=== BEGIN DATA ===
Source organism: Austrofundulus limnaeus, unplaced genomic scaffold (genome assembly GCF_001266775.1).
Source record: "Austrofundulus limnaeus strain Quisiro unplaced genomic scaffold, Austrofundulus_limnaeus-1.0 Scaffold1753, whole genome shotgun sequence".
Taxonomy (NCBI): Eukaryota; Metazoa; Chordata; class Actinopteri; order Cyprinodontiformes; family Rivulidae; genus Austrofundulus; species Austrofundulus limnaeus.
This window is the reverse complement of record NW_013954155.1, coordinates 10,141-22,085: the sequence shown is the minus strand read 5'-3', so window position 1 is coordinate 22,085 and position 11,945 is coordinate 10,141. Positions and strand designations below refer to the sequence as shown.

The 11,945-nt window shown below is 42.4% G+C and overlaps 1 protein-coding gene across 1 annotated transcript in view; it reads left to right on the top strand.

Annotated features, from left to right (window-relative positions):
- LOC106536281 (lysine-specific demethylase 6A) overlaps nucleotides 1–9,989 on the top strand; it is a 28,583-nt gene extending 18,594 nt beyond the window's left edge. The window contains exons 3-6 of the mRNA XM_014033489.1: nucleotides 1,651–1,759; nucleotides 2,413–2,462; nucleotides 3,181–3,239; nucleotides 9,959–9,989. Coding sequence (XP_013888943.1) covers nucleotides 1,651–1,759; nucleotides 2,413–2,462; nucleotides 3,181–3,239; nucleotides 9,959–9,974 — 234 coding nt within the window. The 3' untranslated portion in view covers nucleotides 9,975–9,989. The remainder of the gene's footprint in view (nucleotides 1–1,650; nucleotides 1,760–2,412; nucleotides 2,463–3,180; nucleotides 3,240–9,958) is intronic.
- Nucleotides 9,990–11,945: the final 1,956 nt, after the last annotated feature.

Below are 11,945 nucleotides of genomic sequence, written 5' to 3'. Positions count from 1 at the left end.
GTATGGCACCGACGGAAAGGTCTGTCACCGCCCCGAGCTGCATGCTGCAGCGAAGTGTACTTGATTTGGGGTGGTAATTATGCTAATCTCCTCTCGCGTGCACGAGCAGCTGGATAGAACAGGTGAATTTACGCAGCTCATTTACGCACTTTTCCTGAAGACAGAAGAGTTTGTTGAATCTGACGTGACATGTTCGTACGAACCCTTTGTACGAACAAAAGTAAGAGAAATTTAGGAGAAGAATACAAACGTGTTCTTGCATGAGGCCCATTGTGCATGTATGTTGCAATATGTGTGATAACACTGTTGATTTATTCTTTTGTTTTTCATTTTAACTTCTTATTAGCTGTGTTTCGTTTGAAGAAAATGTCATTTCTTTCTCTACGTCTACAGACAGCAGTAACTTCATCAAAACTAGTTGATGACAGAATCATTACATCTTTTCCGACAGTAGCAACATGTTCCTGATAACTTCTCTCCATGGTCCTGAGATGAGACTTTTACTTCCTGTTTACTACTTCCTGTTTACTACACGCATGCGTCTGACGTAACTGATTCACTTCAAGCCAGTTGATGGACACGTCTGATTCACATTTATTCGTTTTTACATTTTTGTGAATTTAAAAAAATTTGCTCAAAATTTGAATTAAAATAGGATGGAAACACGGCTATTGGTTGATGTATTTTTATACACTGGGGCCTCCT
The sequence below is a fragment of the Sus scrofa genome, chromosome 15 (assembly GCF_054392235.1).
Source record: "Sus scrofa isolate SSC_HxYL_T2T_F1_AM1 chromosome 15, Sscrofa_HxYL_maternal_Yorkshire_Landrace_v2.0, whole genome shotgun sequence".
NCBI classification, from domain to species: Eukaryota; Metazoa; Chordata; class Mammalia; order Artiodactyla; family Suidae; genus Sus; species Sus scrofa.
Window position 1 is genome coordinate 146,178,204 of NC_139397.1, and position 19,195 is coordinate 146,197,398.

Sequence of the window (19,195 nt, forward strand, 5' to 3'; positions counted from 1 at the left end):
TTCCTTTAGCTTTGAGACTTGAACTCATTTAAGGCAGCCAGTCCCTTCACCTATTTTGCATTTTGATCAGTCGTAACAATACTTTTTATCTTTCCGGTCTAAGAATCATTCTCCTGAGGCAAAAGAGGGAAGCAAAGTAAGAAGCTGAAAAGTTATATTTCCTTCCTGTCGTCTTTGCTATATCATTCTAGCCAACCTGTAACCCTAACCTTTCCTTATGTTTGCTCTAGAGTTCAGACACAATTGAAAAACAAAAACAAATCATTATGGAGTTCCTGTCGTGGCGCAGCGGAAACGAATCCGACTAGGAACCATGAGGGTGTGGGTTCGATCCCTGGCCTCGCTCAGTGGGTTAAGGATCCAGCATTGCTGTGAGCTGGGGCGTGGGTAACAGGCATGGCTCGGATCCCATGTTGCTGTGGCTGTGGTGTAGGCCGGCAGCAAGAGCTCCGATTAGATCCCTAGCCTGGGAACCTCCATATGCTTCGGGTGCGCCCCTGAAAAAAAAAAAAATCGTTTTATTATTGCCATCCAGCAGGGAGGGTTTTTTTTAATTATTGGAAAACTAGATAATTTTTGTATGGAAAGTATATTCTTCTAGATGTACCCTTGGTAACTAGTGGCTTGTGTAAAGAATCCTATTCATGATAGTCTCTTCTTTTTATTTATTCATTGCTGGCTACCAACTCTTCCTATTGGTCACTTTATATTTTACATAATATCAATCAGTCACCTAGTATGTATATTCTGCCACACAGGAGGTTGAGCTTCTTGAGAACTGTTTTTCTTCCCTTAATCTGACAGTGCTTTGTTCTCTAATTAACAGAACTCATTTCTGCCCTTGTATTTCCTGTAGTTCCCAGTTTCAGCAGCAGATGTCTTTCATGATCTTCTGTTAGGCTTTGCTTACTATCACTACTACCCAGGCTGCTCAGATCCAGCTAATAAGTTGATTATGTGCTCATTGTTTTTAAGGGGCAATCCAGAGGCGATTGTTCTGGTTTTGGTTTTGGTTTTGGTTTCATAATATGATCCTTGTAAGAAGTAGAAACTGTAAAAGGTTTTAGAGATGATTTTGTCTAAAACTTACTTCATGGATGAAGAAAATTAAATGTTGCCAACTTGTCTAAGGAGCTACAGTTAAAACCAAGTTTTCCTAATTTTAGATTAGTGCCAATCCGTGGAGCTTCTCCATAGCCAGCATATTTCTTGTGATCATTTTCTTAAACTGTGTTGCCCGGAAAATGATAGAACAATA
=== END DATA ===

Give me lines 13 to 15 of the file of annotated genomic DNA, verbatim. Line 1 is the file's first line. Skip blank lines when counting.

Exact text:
NCBI classification, from domain to species: Eukaryota; Metazoa; Chordata; class Mammalia; order Artiodactyla; family Suidae; genus Sus; species Sus scrofa.
Window position 1 is genome coordinate 146,178,204 of NC_139397.1, and position 19,195 is coordinate 146,197,398.

Sequence of the window (19,195 nt, forward strand, 5' to 3'; positions counted from 1 at the left end):